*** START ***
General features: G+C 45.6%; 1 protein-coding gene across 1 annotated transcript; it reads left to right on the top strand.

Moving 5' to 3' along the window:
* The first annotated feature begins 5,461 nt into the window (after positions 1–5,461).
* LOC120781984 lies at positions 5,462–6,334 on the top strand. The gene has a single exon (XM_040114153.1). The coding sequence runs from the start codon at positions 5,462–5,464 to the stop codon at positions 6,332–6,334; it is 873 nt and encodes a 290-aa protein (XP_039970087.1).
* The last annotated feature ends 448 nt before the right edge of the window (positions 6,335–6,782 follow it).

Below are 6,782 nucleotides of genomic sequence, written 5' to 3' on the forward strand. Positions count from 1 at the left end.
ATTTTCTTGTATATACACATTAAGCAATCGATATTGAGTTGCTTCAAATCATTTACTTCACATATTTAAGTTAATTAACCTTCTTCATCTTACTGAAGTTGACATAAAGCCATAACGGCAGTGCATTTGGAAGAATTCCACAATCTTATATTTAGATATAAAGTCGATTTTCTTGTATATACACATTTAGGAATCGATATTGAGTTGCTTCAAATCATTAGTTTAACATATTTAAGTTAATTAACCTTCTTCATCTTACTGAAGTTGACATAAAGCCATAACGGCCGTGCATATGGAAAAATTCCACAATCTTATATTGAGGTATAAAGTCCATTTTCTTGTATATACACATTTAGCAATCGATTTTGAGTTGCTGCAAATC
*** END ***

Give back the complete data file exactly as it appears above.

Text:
General features: G+C 45.6%; 1 protein-coding gene across 1 annotated transcript; it reads left to right on the top strand.

Moving 5' to 3' along the window:
* The first annotated feature begins 5,461 nt into the window (after positions 1–5,461).
* LOC120781984 lies at positions 5,462–6,334 on the top strand. The gene has a single exon (XM_040114153.1). The coding sequence runs from the start codon at positions 5,462–5,464 to the stop codon at positions 6,332–6,334; it is 873 nt and encodes a 290-aa protein (XP_039970087.1).
* The last annotated feature ends 448 nt before the right edge of the window (positions 6,335–6,782 follow it).

Below are 6,782 nucleotides of genomic sequence, written 5' to 3' on the forward strand. Positions count from 1 at the left end.
ATTTTCTTGTATATACACATTAAGCAATCGATATTGAGTTGCTTCAAATCATTTACTTCACATATTTAAGTTAATTAACCTTCTTCATCTTACTGAAGTTGACATAAAGCCATAACGGCAGTGCATTTGGAAGAATTCCACAATCTTATATTTAGATATAAAGTCGATTTTCTTGTATATACACATTTAGGAATCGATATTGAGTTGCTTCAAATCATTAGTTTAACATATTTAAGTTAATTAACCTTCTTCATCTTACTGAAGTTGACATAAAGCCATAACGGCCGTGCATATGGAAAAATTCCACAATCTTATATTGAGGTATAAAGTCCATTTTCTTGTATATACACATTTAGCAATCGATTTTGAGTTGCTGCAAATC